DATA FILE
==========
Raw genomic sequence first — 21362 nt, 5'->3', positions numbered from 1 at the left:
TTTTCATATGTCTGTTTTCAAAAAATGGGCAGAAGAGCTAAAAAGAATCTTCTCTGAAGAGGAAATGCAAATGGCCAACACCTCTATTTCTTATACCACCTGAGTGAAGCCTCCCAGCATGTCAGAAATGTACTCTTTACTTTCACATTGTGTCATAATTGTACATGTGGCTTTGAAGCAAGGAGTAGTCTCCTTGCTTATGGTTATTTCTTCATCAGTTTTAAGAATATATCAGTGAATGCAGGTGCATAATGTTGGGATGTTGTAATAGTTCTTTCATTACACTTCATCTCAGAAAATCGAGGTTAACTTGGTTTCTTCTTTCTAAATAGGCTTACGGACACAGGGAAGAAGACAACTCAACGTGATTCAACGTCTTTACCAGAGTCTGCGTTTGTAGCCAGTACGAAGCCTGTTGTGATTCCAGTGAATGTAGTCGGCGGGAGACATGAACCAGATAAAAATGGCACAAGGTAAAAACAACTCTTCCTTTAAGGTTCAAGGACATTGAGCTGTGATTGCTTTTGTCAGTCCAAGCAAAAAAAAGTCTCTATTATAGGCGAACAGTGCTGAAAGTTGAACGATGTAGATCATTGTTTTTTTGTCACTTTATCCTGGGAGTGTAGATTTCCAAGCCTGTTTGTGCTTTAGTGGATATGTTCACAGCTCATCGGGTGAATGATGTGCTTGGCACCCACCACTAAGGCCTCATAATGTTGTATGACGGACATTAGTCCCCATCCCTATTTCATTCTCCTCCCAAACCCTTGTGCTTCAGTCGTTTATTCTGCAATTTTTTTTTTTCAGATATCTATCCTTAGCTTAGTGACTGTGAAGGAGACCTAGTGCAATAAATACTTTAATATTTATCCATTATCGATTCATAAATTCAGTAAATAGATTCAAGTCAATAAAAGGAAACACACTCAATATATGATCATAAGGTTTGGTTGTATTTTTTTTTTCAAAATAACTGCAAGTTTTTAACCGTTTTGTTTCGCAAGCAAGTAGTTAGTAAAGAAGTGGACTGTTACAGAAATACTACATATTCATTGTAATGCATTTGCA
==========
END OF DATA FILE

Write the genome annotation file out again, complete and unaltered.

Raw genomic sequence first — 21362 nt, 5'->3', positions numbered from 1 at the left:
TTTTCATATGTCTGTTTTCAAAAAATGGGCAGAAGAGCTAAAAAGAATCTTCTCTGAAGAGGAAATGCAAATGGCCAACACCTCTATTTCTTATACCACCTGAGTGAAGCCTCCCAGCATGTCAGAAATGTACTCTTTACTTTCACATTGTGTCATAATTGTACATGTGGCTTTGAAGCAAGGAGTAGTCTCCTTGCTTATGGTTATTTCTTCATCAGTTTTAAGAATATATCAGTGAATGCAGGTGCATAATGTTGGGATGTTGTAATAGTTCTTTCATTACACTTCATCTCAGAAAATCGAGGTTAACTTGGTTTCTTCTTTCTAAATAGGCTTACGGACACAGGGAAGAAGACAACTCAACGTGATTCAACGTCTTTACCAGAGTCTGCGTTTGTAGCCAGTACGAAGCCTGTTGTGATTCCAGTGAATGTAGTCGGCGGGAGACATGAACCAGATAAAAATGGCACAAGGTAAAAACAACTCTTCCTTTAAGGTTCAAGGACATTGAGCTGTGATTGCTTTTGTCAGTCCAAGCAAAAAAAAGTCTCTATTATAGGCGAACAGTGCTGAAAGTTGAACGATGTAGATCATTGTTTTTTTGTCACTTTATCCTGGGAGTGTAGATTTCCAAGCCTGTTTGTGCTTTAGTGGATATGTTCACAGCTCATCGGGTGAATGATGTGCTTGGCACCCACCACTAAGGCCTCATAATGTTGTATGACGGACATTAGTCCCCATCCCTATTTCATTCTCCTCCCAAACCCTTGTGCTTCAGTCGTTTATTCTGCAATTTTTTTTTTTCAGATATCTATCCTTAGCTTAGTGACTGTGAAGGAGACCTAGTGCAATAAATACTTTAATATTTATCCATTATCGATTCATAAATTCAGTAAATAGATTCAAGTCAATAAAAGGAAACACACTCAATATATGATCATAAGGTTTGGTTGTATTTTTTTTTTCAAAATAACTGCAAGTTTTTAACCGTTTTGTTTCGCAAGCAAGTAGTTAGTAAAGAAGTGGACTGTTACAGAAATACTACATATTCATTGTAATGCATTTGCA